Do you want your voice to be heard?
I hope so. You have something to say. You have something to contribute to the world. The world is not made a better place by your silence. It’s made better by you speaking up, and contributing to the fabric of life.
The world needs you to be part of the conversation.
Your voice is your most important tool in public speaking. Some people have wonderful voices. Their voices may be naturally deep, or they have beautiful resonance.
Maybe they’ve been a singer or performer and been training their voice for years.
If this isn’t you – don’t panic!
I don’t like my voice!
Guess what? Many people don’t. When we first hear ourselves in a recording, we often say, ‘Do I really sound like that?’ The answer is – yes – but you probably sound fine. You’re just unused to hearing your voice. If you listened to twenty hours of yourself reading aloud from a book, you wouldn’t think twice about your voice.
So I’m afraid I have to give you some tough love.
No matter how much you may dislike the sound of your voice – get used to it. It’s your voice. Learn to love it.
Now, having said that, your voice is your primary tool involved in public speaking, so why not make it as powerful as you can?
Your voice can be enhanced, but it’s up to you to do it.
What is voice?
The anatomy around the human voice is quite complex, but the basics of it are relatively simple. Three main sections of your body are involved – your lungs, larynx and mouth. All three work together to produce voice.
Voice begins with breathing. As we inhale air, the horizontal muscle below the lungs (the diaphragm) lowers. This fills our lungs with air. To produce voice, we push air up from our lungs, and through our voice box (the larynx). The vibration of the vocal chords produces sound.
As you can imagine, the shapes of our lips, tongue, jaw and throat have a profound effect on what we produce. So do our lungs. So where do we start?
The abdominal muscles
First we need to activate our abdominal muscles to project more air.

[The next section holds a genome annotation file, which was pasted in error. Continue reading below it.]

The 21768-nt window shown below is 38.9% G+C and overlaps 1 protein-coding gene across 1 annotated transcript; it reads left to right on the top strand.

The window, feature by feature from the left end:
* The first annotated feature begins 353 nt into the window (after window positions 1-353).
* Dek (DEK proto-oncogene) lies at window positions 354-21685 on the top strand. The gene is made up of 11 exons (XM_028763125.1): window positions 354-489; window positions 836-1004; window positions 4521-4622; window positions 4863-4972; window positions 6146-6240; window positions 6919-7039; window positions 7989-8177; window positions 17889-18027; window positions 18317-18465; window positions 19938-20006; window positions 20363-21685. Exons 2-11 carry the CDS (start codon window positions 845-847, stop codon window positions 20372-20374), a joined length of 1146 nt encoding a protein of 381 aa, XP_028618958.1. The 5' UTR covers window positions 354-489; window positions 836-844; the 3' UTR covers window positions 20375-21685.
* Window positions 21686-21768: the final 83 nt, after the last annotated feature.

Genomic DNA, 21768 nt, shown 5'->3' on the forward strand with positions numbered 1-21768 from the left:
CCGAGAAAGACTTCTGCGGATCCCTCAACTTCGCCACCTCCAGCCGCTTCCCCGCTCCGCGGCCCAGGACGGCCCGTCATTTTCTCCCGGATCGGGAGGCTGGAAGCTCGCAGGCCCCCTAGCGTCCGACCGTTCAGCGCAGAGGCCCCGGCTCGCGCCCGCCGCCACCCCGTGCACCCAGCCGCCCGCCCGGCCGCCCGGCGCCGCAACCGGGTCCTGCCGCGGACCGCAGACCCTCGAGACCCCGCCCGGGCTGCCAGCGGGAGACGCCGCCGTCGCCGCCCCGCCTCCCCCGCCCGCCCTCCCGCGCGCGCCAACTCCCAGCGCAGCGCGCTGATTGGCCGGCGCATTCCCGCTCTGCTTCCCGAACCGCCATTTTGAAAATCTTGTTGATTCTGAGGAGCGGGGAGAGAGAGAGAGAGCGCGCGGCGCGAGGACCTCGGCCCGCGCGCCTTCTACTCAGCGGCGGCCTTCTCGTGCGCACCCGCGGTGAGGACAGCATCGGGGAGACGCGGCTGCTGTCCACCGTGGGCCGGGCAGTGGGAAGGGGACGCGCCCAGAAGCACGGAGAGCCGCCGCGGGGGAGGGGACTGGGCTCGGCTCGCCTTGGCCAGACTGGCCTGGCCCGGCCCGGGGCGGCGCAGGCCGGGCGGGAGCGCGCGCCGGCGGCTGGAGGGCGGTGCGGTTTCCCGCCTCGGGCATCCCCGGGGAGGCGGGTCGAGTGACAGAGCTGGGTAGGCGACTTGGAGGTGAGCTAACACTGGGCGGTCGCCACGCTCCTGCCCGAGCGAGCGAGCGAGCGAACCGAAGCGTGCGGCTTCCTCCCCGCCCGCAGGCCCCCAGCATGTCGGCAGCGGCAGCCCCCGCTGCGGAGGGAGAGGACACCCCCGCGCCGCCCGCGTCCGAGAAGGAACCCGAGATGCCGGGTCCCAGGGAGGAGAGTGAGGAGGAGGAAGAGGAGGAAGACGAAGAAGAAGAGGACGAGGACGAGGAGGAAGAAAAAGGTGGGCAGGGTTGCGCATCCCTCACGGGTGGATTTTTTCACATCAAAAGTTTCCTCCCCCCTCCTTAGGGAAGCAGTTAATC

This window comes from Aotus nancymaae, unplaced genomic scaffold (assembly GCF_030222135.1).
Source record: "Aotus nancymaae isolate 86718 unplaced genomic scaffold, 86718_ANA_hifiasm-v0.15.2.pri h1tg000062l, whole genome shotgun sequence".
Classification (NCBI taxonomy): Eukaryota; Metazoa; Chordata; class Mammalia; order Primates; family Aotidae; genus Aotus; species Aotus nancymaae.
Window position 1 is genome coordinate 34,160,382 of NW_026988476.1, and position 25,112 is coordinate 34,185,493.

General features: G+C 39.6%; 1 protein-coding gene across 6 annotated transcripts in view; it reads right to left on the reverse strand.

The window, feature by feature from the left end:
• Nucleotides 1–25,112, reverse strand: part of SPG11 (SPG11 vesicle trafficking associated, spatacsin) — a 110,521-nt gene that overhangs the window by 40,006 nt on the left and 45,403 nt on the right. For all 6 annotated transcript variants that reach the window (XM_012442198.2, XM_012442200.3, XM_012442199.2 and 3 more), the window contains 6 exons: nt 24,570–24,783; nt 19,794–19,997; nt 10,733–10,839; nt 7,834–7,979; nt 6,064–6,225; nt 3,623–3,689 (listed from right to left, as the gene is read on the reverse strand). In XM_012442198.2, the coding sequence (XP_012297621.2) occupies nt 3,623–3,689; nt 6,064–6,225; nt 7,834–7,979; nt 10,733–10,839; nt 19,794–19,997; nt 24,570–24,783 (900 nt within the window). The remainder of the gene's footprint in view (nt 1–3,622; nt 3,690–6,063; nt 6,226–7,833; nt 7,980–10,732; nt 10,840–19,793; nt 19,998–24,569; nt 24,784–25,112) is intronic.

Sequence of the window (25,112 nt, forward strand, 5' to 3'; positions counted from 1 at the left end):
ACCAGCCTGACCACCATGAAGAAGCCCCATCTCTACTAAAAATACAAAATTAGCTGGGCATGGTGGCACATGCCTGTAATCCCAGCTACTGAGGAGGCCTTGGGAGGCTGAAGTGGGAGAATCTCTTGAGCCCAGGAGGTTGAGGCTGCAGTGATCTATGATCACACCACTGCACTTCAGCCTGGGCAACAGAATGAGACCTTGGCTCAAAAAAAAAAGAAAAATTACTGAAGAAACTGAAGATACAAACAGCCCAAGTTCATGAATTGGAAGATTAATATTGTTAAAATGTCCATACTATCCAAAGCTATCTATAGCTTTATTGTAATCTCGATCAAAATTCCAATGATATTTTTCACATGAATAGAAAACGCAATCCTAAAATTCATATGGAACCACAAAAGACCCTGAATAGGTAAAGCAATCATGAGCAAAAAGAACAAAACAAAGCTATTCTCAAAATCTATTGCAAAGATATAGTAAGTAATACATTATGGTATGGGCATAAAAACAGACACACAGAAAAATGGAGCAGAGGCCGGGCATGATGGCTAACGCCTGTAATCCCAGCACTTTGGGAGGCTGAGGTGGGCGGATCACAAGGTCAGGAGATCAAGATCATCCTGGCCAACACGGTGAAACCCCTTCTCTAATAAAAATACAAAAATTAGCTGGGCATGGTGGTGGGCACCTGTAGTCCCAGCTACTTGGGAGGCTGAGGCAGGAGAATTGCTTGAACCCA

This is where the snake comes into it.
We practice our ‘sss’ sounds. To do this, imagine you’re a snake. What sound does a snake make? ‘ssssss’.
Follow this simple exercise:
breath in through your nose
place you hand on your stomach
make a long, extended ‘ssss‘ sound like a snake
let it out all the way until there’s no more air in your lungs
notice how your abdominal muscles strengthen when you make the sound
You need to activate these same abdominal muscles when you're speaking in public. Activating these muscles adds power to your voice.
Do your ‘ssss’ exercise prior to practicing your speeches, and focus on those abdominals while you speak.
Projecting your voice is a three step process.
Think of the part of the room where you want your voice to reach (yes, to hit a target you must first identify it). Focus on that part of the room. It might be the back wall. It might be a row of chairs. It might be a person.
Breath in deeply through your nose, and deeply down into your lungs
Keep your abdominals activated as you speak
If you have problems with this, a good way to think about it is to imagine yourself as a famous actor. You probably did this as a kid. Have some fun with it and pretend you’re an actor on the stage.
To be or not to be…!
Notice how your voice is stronger and more resonant?
Throat and mouth
Let’s look at your mouth and throat. First your throat.
Dip your head to your chest and speak. Now raise your head and speak.
See the difference? Dipping your head cuts off your airway and reduces airflow. When you speak in public, raise your head slightly to allow a clear passage of air through your throat.
Now let’s look at your mouth. Imagine yourself smelling a beautiful rose. Notice how the back of your mouth opens up? That’s how you want your mouth to be when you’re speaking.
So, in summary, we want:
a nice, open mouth
head slightly raised to allow air to flow unrestricted through your throat
activated abdominals to help project your voice
Take the next step
Don’t let yourself down as a speaker. Give some attention to your voice. It’s your most valuable